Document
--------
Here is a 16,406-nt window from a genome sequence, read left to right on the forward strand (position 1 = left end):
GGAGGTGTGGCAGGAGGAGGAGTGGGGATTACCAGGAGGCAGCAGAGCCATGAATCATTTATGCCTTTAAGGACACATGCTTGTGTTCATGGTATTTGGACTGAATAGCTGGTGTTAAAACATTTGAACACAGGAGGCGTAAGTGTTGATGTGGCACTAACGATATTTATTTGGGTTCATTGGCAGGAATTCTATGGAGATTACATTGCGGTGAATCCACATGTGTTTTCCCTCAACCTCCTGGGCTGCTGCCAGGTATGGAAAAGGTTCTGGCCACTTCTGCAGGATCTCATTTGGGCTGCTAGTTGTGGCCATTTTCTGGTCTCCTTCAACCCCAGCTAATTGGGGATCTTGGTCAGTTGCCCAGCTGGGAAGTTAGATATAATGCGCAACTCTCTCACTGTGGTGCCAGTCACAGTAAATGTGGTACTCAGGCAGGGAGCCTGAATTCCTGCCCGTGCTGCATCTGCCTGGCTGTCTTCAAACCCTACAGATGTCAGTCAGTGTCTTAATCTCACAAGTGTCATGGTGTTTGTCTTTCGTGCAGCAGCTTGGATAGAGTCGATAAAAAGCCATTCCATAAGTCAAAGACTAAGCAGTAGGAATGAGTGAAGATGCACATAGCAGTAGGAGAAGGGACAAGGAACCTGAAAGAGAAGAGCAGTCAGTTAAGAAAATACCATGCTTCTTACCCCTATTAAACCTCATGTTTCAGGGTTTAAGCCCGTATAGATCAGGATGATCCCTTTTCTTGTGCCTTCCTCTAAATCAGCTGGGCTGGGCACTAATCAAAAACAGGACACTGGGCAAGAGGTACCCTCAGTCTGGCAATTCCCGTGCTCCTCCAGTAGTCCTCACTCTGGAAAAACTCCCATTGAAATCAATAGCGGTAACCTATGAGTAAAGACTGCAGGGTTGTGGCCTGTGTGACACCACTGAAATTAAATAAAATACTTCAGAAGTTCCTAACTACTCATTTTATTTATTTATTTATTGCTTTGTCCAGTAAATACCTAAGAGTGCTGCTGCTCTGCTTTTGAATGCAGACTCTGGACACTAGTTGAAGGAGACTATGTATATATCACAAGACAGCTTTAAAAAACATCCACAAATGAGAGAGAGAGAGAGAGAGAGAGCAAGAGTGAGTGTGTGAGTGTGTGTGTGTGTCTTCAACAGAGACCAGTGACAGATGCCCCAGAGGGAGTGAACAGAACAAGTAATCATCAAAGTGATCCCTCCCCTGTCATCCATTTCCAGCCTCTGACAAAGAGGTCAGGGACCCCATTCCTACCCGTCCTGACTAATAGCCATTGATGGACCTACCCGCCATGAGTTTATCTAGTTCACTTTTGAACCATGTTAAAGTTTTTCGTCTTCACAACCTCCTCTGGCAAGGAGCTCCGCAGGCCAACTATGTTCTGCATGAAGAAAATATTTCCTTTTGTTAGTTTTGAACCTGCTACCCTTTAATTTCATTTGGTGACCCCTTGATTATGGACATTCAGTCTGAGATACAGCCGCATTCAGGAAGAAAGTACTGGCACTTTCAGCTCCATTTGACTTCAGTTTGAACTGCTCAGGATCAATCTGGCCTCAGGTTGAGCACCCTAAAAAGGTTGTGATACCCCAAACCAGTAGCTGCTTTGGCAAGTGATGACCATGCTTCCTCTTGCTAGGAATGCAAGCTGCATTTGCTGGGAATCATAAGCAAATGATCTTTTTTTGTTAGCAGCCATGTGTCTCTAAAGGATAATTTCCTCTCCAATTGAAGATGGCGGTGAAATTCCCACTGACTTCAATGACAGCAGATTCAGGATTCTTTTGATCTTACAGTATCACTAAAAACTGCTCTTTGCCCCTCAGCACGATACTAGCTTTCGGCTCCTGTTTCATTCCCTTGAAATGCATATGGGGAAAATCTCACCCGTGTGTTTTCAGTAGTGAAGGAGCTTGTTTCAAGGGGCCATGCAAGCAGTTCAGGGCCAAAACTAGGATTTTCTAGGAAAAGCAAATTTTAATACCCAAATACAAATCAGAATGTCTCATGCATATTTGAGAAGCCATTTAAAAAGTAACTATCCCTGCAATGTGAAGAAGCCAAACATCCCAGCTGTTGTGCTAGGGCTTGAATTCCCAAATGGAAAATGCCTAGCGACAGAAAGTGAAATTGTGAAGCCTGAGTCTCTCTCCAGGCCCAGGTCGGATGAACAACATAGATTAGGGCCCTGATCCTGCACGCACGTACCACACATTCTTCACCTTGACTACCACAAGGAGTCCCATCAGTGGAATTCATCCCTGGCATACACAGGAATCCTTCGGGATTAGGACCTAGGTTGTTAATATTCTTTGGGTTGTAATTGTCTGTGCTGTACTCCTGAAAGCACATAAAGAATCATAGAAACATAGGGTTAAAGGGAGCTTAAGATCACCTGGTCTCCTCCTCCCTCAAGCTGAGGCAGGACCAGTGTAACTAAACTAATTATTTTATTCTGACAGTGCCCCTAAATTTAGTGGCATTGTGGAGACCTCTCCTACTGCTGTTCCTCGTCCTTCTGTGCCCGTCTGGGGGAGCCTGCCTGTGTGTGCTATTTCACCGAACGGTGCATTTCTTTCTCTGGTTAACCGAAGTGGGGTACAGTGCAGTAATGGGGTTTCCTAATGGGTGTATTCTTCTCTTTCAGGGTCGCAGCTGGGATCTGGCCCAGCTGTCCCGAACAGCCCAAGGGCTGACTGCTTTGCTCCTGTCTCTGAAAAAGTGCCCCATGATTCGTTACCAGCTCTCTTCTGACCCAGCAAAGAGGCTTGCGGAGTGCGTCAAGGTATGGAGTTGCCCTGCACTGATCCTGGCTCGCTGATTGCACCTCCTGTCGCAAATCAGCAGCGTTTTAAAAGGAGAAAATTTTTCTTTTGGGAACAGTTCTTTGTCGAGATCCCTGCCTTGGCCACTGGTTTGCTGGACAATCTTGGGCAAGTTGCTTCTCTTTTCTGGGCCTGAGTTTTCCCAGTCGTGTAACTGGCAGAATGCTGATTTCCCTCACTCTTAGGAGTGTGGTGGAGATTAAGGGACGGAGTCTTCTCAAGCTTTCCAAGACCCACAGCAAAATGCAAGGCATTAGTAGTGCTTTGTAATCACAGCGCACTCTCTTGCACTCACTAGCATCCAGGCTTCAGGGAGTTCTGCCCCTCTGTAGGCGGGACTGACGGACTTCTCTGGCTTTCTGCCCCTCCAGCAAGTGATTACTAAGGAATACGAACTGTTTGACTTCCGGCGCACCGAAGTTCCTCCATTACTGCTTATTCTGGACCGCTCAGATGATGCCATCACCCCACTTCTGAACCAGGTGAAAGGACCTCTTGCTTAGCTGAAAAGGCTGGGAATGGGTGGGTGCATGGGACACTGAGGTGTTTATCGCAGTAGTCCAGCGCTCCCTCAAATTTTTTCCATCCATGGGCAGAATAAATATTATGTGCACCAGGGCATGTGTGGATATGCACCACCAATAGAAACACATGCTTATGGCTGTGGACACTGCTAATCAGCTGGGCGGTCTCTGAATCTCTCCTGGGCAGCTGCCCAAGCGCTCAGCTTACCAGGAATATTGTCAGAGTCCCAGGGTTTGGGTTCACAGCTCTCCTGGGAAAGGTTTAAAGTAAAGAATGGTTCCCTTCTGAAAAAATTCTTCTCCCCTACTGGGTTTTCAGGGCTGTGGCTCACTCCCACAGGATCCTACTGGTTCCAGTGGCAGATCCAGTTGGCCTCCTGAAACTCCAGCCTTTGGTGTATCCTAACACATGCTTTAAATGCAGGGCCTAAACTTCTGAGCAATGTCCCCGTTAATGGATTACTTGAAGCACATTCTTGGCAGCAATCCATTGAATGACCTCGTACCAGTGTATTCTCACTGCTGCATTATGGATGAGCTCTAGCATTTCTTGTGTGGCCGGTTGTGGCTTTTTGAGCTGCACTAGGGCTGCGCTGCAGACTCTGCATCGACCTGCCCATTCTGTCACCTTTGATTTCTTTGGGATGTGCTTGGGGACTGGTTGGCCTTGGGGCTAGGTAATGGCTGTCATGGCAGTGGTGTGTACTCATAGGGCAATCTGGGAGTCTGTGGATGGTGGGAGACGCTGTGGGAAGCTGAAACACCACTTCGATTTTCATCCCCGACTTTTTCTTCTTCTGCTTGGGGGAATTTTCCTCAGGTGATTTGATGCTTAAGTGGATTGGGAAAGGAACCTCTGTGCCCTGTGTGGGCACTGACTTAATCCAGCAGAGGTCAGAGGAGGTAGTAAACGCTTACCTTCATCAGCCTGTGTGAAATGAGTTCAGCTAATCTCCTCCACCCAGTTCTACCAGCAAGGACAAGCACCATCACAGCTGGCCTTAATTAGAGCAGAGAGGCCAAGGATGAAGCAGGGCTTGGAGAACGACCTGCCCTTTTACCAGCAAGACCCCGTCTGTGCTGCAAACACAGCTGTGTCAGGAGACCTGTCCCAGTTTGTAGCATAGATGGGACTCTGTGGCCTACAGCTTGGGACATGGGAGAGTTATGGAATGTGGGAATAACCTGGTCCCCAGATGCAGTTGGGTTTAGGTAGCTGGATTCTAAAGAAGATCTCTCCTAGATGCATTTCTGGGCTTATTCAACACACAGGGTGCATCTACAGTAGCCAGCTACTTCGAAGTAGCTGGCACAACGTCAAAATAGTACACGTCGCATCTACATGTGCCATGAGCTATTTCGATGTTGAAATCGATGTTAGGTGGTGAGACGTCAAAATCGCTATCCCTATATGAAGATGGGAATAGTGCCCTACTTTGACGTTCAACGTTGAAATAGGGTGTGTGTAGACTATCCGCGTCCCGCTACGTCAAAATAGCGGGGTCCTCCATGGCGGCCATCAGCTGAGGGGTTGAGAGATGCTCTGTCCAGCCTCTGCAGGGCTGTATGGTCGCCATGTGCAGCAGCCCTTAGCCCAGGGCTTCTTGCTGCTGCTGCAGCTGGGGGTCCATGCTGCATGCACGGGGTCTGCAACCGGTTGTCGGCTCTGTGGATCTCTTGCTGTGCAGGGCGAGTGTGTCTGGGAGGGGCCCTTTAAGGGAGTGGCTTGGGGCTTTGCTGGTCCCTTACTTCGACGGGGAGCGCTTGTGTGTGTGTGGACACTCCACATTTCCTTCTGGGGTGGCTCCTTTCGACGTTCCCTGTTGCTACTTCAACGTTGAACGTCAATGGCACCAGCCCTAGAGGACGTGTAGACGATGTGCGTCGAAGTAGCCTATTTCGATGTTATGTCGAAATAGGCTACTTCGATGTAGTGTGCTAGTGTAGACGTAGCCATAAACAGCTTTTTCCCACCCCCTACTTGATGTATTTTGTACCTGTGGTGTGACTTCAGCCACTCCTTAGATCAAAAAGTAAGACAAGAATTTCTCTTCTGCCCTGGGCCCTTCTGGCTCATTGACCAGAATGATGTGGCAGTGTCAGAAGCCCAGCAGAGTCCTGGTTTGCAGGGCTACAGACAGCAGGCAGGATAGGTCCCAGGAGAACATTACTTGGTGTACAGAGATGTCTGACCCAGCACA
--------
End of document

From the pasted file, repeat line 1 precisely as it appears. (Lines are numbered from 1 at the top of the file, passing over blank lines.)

Here is a 16,406-nt window from a genome sequence, read left to right on the forward strand (position 1 = left end):